blind-leading-blind-621686-mOne of the courses we’re offering in the evening this semester at NSCECE is Inclusive Environments for Families. As the name suggests, it is a course where students learn how to ensure their child care setting is a welcoming one for children and those in their families who have a variety of different abilities. This week in class, students and interested guests took part in a wonderful learning experience which gave them some insight into what it’s like to not have, well, sight. Wearing blindfolds, participants attempted to eat a three-course meal to find out what it’s like to do so if you can’t see.

Adding a fascinating dimension to the experience, a mother of six-year-old boys who are blind was present to discuss what life is like for her and her sons. She was very candid in answering questions and an engaging speaker.

This was an eye-opening and thought-provoking evening. It helps one develop an understanding and an empathy for others when you put yourself in their position to find out a bit about their individual challenges, which we all have but are different for each of us. That understanding can go a long, long way to helping create an inclusive environment in a child care setting, because the better you understand the needs the better you are able to provide for them. A better understanding also takes away some of the fear we all have of what may be different and unknown to our own experience, which will make not only the environment but our own attitudes more welcoming.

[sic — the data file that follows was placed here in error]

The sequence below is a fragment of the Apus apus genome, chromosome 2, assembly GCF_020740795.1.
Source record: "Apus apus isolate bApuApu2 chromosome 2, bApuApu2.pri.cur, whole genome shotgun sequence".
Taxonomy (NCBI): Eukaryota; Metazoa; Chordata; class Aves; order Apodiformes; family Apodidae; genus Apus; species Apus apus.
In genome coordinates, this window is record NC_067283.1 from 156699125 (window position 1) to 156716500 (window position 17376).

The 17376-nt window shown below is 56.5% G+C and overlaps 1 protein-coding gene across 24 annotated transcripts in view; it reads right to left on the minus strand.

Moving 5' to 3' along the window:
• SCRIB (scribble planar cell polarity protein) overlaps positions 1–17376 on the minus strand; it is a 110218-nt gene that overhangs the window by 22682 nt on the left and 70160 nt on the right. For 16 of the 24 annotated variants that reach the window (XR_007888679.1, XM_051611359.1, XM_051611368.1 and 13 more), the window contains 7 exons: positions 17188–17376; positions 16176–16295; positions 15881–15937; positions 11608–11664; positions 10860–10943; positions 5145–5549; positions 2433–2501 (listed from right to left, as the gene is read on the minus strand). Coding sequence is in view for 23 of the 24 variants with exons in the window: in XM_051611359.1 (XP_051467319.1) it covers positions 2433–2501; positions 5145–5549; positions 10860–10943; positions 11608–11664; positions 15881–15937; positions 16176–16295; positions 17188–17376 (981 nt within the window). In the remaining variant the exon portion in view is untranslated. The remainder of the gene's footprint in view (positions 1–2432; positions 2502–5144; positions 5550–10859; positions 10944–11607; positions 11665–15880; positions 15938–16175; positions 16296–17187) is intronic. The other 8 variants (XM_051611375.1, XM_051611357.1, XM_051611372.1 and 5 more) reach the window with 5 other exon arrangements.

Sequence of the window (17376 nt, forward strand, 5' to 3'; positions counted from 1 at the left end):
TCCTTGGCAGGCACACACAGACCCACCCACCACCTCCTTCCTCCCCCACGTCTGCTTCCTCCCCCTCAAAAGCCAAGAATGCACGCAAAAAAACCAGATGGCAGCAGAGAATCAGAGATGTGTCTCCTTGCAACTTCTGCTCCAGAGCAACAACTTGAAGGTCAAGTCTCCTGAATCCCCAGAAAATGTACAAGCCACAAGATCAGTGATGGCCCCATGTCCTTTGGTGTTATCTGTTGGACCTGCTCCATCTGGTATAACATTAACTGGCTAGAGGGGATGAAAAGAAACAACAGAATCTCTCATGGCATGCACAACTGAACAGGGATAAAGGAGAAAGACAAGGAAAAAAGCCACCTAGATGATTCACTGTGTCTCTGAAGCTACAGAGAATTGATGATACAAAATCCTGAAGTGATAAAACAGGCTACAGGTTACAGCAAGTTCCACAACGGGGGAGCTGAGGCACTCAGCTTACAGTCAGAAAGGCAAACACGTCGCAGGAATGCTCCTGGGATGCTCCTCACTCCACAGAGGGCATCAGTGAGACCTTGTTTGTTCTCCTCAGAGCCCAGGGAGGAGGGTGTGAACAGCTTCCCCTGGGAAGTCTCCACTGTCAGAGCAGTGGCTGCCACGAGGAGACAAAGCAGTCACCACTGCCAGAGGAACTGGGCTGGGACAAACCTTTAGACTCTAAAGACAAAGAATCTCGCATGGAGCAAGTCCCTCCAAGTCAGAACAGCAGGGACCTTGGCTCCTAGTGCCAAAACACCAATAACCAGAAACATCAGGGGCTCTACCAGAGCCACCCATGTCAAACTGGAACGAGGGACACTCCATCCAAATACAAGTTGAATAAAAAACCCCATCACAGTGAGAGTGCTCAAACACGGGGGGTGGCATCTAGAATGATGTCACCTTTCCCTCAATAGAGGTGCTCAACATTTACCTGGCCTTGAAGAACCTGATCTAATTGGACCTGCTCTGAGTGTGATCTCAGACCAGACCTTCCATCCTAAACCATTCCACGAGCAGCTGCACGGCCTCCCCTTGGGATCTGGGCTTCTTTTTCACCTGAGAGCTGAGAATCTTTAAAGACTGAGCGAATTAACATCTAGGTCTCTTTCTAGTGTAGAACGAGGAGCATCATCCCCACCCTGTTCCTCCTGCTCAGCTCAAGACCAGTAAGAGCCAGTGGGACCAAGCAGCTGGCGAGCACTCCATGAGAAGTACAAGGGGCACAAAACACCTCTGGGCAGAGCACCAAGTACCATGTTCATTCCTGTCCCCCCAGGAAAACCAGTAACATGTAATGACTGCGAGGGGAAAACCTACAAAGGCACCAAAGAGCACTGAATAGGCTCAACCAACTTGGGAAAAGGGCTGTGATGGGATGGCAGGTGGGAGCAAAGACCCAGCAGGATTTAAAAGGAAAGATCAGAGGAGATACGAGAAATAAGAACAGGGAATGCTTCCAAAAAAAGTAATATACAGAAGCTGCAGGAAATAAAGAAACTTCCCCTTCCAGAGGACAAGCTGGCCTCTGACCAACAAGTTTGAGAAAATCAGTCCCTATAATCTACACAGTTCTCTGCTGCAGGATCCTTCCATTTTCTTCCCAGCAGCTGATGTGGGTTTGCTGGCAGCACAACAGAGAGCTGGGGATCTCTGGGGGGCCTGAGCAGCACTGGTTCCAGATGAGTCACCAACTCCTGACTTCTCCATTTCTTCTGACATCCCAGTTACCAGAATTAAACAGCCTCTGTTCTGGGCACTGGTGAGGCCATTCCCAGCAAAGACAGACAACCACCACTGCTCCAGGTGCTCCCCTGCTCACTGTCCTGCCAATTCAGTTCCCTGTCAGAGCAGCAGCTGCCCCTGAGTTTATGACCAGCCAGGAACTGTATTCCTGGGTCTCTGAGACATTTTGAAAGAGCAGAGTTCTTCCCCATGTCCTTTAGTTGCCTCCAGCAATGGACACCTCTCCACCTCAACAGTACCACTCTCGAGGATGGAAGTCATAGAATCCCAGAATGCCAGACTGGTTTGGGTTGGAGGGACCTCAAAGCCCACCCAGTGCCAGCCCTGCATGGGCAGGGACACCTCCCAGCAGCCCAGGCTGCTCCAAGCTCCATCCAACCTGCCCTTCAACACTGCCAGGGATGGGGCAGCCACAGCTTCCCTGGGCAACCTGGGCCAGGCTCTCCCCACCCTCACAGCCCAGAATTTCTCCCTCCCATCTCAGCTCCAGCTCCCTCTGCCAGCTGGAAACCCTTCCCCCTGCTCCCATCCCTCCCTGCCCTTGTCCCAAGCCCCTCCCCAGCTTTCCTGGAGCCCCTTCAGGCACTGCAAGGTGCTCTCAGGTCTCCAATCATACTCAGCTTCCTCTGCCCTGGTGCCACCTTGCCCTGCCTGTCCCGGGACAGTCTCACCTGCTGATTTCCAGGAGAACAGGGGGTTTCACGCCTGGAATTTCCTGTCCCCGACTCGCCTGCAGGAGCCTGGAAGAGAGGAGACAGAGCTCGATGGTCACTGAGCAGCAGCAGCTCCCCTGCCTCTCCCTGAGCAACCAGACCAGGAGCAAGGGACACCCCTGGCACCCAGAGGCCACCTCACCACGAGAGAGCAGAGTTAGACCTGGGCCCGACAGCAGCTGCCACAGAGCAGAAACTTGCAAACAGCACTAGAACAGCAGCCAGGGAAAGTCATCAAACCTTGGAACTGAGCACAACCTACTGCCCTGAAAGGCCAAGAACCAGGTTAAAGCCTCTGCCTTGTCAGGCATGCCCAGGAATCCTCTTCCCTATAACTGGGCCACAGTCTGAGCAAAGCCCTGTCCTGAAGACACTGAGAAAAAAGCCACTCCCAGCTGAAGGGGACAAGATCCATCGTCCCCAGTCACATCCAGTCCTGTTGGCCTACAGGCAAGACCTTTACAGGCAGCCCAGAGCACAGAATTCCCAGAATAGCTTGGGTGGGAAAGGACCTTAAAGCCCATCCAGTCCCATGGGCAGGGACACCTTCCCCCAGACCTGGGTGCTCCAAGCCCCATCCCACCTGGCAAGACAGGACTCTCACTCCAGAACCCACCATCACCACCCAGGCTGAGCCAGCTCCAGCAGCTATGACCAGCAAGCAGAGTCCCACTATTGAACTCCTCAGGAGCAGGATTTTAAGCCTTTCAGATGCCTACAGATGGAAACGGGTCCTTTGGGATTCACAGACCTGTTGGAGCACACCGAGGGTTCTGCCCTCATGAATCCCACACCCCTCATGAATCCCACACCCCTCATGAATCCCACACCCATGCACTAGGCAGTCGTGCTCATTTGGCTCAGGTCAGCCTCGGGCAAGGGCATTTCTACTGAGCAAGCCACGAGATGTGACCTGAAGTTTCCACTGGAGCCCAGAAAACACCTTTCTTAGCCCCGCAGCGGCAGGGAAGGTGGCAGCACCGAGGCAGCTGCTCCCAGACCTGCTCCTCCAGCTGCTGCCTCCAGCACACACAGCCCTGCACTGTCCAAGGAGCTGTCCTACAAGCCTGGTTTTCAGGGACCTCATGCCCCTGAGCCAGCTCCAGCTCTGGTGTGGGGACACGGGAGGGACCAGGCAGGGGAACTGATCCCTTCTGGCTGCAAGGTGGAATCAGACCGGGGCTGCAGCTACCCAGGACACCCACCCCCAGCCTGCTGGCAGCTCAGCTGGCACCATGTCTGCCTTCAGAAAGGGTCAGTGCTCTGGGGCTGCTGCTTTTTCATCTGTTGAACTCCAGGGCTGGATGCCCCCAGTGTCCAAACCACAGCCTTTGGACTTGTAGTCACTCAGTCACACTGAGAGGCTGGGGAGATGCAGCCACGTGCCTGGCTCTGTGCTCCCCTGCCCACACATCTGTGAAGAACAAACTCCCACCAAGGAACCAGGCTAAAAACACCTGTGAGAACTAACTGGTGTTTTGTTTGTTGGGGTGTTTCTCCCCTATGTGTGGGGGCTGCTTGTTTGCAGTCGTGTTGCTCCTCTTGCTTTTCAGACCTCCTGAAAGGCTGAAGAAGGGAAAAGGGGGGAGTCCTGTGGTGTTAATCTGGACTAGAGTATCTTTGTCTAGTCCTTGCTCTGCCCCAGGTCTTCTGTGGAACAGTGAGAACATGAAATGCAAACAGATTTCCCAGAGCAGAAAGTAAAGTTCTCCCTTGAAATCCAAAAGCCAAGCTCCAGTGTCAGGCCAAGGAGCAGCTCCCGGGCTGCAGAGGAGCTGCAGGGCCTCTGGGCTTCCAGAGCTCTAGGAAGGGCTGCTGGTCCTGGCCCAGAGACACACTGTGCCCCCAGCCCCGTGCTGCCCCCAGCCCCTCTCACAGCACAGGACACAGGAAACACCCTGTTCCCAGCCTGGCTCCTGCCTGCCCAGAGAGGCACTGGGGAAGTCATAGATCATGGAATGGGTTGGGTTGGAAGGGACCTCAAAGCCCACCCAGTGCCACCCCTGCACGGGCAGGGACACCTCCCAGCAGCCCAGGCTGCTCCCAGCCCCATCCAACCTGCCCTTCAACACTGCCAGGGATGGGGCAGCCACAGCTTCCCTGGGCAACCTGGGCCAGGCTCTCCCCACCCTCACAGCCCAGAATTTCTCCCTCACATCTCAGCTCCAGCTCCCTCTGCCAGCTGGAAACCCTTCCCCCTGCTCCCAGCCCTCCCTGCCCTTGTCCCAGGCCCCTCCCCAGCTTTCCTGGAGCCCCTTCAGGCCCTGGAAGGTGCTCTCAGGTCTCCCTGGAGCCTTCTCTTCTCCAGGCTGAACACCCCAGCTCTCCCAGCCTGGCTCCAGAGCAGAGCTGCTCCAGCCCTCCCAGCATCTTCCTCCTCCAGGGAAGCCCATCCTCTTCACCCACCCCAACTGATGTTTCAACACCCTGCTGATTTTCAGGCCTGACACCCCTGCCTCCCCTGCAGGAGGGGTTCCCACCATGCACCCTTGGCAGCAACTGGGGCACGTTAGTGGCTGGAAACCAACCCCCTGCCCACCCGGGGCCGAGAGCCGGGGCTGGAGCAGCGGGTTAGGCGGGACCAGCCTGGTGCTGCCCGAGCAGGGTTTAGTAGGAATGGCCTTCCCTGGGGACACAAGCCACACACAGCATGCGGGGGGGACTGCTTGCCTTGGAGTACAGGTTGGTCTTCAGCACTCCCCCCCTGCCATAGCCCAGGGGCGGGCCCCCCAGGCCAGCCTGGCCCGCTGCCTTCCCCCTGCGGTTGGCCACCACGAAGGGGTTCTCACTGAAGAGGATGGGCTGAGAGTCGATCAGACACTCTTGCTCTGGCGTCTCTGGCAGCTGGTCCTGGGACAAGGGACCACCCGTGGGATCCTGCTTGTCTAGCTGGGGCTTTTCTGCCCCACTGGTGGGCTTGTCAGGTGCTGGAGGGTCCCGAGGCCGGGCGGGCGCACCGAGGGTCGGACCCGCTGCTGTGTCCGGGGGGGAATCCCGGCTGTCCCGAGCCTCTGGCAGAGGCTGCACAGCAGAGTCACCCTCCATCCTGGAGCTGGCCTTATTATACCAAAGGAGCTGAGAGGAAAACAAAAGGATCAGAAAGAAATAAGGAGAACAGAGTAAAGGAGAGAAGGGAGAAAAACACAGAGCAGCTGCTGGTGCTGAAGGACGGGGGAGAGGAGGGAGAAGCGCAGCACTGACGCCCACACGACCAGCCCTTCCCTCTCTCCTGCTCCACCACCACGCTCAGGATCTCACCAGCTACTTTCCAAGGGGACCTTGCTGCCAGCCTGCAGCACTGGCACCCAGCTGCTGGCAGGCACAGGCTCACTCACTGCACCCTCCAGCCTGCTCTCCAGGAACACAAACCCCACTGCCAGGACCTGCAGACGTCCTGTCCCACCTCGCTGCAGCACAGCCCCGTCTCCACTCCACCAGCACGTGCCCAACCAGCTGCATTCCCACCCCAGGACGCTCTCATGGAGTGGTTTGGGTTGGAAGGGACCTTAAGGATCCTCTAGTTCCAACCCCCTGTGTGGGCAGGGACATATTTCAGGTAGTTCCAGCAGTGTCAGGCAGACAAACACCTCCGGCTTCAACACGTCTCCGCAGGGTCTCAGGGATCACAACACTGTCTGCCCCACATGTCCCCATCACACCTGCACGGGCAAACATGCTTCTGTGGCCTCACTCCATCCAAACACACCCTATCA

So if you happen to be someone without vision impairment, try putting on a blindfold when you eat dinner tonight. You’ll be surprised what you come to see when you find you’re unable to see.